Once the GB is concluded, the creator, often with the help of a retailer, will submit the order to the manufacturer, who then delivers it a very, very, very long time later. GB usually take months to be delivered, and it's common for buyers to wait 6-7 months before receiving their products.

Once the product has been manufactured and sent to the retailers in charge of shipping to customers, those same retailers may put up for sale a number of items that they had purchased to make a profit on (called "extras"), allowing people who may have missed the GB window to get their hands on the desired product.

This means that when you first get into the hobby, you may see many keysets that you cannot buy because they are not on sale anywhere. Reddit's Mech Market will sometimes be your saviour, although people might put the prices up as demand soars for items.

This can be very frustrating, but keeping an eye out on the right websites and Discord channels may mean luck in the future! People often wait a long time before they can put together their keyboards as components are bought through GBs and take forever to arrive.

DSA Mystery on Anne Pro 2 with Kailh Red Box switches
DSA Mystery on Anne Pro 2 with Kailh Red Box switches

Where to get the latest news?

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Geekhack is undoubtedly one of the best place to keep up with mech keyboard news, ICs and GBs. Deskthority and KeebTalk are other boards to keep an eye out on. Reddit's r/MechanicalKeyboards and r/MechanicalKeyboardsUK will also prove very useful.

Retailers and creators may also have their own Discord channels and Instagram accounts, so it is worth subscribing to have the freshest news and ask your questions.

Where to buy keyboards and keycaps?

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This list is by no mean exhaustive, so please do your own research if you don't find what you want in here! Being based in the UK, I have a very limited knowledge of retailers in the rest of the world, so apologies for the lack of options!

First check out if there is a shopping guide for your country on Reddit. The UK one is available here, and there is a more general guide available here. If you're looking for second-hand items, r/MechMarket is the place to be.

If you are in the UK:

If you are in Europe:

If you are in North America:

If you are in Australia/New Zealand/South Asia

If you want some cheap(ish) and cheerful keycaps, keep an eye out on Amazon, Aliexpress and Banggood! Brands like MaxKey and Tai Hao also tend to be more readily available than keysets that were sold through group buys.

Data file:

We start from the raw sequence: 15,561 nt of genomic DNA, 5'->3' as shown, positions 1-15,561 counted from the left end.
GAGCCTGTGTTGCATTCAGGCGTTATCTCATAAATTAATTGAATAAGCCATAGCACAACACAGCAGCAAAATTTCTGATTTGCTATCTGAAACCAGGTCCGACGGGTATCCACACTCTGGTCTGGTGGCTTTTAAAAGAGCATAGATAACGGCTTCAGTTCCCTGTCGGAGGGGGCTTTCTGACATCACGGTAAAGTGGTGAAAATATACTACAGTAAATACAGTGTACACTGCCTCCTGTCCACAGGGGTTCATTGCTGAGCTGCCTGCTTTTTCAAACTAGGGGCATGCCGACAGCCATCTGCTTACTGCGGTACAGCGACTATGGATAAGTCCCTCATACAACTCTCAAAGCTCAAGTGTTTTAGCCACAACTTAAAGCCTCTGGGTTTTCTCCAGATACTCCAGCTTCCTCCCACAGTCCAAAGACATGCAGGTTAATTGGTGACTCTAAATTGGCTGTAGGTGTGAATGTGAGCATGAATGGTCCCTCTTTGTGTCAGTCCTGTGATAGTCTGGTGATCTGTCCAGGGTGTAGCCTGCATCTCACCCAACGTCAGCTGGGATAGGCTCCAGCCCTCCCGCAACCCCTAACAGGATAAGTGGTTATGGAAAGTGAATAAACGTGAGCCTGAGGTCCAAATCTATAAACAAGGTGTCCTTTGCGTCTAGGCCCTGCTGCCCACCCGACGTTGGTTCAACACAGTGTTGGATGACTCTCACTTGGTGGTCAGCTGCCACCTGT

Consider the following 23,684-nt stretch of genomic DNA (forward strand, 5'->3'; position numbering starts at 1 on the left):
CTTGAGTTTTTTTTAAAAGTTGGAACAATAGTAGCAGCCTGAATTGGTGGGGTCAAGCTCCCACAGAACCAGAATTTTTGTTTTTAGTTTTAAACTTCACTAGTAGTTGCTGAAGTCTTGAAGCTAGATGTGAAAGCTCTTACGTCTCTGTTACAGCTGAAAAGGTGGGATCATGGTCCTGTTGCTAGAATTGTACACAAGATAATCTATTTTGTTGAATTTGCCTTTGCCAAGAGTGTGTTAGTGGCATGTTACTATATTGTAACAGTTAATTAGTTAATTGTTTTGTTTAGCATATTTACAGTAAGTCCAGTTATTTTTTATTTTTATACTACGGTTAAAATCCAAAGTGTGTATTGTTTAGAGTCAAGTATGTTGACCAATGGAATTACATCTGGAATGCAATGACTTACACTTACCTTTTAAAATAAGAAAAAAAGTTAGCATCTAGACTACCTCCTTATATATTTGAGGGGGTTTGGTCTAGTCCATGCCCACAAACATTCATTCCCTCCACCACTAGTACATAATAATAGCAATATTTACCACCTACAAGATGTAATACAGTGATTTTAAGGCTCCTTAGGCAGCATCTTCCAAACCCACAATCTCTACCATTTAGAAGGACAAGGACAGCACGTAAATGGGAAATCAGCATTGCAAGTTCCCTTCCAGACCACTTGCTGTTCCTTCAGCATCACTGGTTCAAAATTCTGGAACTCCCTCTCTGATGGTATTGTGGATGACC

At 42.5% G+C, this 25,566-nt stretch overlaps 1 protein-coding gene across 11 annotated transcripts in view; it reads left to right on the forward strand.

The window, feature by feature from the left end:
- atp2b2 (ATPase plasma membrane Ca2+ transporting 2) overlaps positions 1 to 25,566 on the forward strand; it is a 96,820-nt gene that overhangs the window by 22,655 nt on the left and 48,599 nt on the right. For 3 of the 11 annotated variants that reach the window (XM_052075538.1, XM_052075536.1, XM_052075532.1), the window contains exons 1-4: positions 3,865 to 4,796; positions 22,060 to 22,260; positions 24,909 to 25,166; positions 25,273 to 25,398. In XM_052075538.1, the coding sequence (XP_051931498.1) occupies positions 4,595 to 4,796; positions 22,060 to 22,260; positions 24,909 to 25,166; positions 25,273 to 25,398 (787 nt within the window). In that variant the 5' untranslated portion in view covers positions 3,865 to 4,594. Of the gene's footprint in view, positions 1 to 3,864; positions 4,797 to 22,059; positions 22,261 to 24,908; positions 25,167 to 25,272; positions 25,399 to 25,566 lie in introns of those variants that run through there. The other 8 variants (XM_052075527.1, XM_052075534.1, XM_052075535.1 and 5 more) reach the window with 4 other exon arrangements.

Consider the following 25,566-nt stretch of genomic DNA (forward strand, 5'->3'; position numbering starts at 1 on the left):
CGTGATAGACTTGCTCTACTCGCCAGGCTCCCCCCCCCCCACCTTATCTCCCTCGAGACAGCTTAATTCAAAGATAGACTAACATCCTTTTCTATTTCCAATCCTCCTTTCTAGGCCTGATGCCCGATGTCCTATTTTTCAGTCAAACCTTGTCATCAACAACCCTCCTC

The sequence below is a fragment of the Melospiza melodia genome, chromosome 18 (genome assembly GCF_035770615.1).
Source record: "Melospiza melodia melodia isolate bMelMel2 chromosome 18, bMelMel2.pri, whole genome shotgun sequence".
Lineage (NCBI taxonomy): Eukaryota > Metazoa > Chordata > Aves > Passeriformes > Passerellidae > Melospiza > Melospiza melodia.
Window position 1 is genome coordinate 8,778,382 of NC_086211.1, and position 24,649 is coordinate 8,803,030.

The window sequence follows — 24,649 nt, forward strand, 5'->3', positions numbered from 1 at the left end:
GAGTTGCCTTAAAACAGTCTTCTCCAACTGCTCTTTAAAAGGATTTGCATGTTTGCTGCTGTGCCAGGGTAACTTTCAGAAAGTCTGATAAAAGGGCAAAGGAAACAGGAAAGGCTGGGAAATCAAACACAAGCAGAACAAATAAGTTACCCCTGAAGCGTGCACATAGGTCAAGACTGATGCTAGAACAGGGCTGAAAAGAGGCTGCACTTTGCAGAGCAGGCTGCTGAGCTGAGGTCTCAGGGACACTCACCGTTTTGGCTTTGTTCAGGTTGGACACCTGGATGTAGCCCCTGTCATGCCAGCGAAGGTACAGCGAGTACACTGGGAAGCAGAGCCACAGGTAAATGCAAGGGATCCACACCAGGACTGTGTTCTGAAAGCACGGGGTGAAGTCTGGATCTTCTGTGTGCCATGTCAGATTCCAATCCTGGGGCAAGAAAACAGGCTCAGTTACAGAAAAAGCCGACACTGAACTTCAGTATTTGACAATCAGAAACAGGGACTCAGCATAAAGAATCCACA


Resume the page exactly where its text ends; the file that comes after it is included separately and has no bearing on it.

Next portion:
Good luck young padawan!

This concludes my Mechanical Keyboard 101 series! Thank you for sticking with it to the end, and to read the rest of the articles in my Mechanical Keyboard 101 series, head over to this page, or read about the different types of keyboards, or how to customise a keyboard.

If you have any questions, I'd be happy to try answering them!

Posted on Mar 19 by:

codeidoscope profile

Marion

@codeidoscope

I like naps, books and advocating for better mental health in tech. I also code a lot.

Discussion

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Great series, I was thinking long about getting into mechanical keyboards but not getting into them because I know it is a hobby that can put a hole in your bank balance.

 

For sure! Thankfully there are some good keyboards that won't make your banker cry too much (I swear by the Anne Pro 2), but it gets tricky if you want to customise it throroughly...

I haven't managed to make myself build a board from scratch yet, the prices make my eyes water too much for now!

 

For sure! Thankfully there are some good keyboards that won't make your banker cry too much (I swear by the Anne Pro 2),

Good to know. I'm currently rocking a Das (one their most basic models). I was able to get my last company to pay for that one but I'm wondering what to go for when that wears out. Or if this COVID lockdown contines as mine is currently as my office.

In my case it's the wife that would be mad not the banker. 😬

 

This is great Marion, thanks!
I have a WASD keyboard, they're also quite good.

Keep up the good work!

 

Saving this to read through later. I'm all about mechanical keyboards. Working on building my own ortholinear board right now.